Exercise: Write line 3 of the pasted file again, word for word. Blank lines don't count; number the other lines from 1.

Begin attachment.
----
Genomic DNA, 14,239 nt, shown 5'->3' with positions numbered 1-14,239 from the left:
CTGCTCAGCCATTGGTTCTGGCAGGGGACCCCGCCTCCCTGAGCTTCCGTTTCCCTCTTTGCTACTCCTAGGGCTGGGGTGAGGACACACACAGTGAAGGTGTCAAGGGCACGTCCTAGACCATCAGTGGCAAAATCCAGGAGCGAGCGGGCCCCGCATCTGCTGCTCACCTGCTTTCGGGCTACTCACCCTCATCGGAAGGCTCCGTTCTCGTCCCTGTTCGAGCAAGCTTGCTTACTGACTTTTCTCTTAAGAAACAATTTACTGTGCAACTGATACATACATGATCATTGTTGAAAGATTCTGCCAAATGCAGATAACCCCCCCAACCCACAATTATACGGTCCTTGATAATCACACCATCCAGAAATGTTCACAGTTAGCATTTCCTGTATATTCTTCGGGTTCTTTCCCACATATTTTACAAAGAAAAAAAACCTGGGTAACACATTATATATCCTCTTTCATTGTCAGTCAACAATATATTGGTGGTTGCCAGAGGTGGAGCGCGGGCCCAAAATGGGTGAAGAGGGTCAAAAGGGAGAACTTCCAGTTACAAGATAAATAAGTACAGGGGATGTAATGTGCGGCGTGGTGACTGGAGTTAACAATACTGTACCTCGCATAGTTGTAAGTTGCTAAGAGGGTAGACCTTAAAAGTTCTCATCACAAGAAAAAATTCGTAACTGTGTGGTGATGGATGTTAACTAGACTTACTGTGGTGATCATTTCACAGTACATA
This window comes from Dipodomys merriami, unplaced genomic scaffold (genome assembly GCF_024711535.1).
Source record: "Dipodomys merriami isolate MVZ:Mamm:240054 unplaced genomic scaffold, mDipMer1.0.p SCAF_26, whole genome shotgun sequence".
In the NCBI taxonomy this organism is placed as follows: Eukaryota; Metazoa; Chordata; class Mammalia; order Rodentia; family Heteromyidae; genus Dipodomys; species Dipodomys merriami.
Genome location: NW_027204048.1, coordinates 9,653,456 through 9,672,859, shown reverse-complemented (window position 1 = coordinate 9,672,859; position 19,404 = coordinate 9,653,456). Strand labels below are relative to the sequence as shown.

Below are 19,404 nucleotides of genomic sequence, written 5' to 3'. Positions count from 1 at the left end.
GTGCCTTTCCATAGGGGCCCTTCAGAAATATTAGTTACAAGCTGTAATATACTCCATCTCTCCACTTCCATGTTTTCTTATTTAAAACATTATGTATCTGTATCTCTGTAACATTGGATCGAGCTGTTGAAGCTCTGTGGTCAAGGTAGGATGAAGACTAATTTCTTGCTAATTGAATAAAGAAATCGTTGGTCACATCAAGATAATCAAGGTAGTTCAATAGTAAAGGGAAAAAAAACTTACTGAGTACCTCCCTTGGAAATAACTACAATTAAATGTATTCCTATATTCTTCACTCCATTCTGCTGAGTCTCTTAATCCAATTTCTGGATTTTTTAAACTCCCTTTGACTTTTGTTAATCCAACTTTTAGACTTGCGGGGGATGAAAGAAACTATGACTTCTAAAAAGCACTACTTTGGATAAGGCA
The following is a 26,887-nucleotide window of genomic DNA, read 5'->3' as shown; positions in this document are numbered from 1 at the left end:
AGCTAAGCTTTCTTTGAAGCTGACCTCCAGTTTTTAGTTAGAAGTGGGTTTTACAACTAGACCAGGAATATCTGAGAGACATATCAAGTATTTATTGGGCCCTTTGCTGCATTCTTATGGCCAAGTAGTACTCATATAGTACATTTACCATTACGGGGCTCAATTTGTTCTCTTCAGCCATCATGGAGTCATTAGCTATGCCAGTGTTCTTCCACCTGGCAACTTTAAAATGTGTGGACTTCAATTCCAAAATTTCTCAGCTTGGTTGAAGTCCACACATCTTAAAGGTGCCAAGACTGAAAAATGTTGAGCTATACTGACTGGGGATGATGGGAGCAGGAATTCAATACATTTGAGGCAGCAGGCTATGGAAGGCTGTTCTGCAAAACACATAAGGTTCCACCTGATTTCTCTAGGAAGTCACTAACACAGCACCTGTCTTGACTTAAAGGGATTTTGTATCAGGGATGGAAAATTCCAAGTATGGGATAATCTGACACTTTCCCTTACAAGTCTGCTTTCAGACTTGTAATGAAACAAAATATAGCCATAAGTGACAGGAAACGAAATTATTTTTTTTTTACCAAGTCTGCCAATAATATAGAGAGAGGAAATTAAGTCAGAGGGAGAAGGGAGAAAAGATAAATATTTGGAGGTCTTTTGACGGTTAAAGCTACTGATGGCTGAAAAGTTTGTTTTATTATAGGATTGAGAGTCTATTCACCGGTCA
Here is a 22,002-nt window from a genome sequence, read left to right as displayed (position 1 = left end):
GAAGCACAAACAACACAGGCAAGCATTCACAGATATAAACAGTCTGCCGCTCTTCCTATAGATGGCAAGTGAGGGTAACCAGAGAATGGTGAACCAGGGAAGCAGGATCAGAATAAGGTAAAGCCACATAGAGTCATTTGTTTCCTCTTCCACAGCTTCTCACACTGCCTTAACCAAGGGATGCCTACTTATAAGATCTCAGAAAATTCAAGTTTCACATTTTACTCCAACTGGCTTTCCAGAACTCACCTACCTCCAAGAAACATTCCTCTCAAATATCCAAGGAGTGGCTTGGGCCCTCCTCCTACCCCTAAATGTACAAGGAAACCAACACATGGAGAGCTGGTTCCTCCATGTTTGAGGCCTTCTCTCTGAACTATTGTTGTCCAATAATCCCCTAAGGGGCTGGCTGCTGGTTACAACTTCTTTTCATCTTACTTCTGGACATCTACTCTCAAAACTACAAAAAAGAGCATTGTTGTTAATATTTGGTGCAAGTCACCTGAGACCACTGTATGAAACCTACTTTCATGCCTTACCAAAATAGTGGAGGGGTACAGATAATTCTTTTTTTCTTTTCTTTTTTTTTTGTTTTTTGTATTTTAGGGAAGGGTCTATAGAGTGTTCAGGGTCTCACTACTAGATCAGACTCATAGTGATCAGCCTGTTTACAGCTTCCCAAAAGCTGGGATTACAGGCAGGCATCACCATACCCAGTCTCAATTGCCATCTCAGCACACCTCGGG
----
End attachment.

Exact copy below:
This window comes from Dipodomys merriami, unplaced genomic scaffold (genome assembly GCF_024711535.1).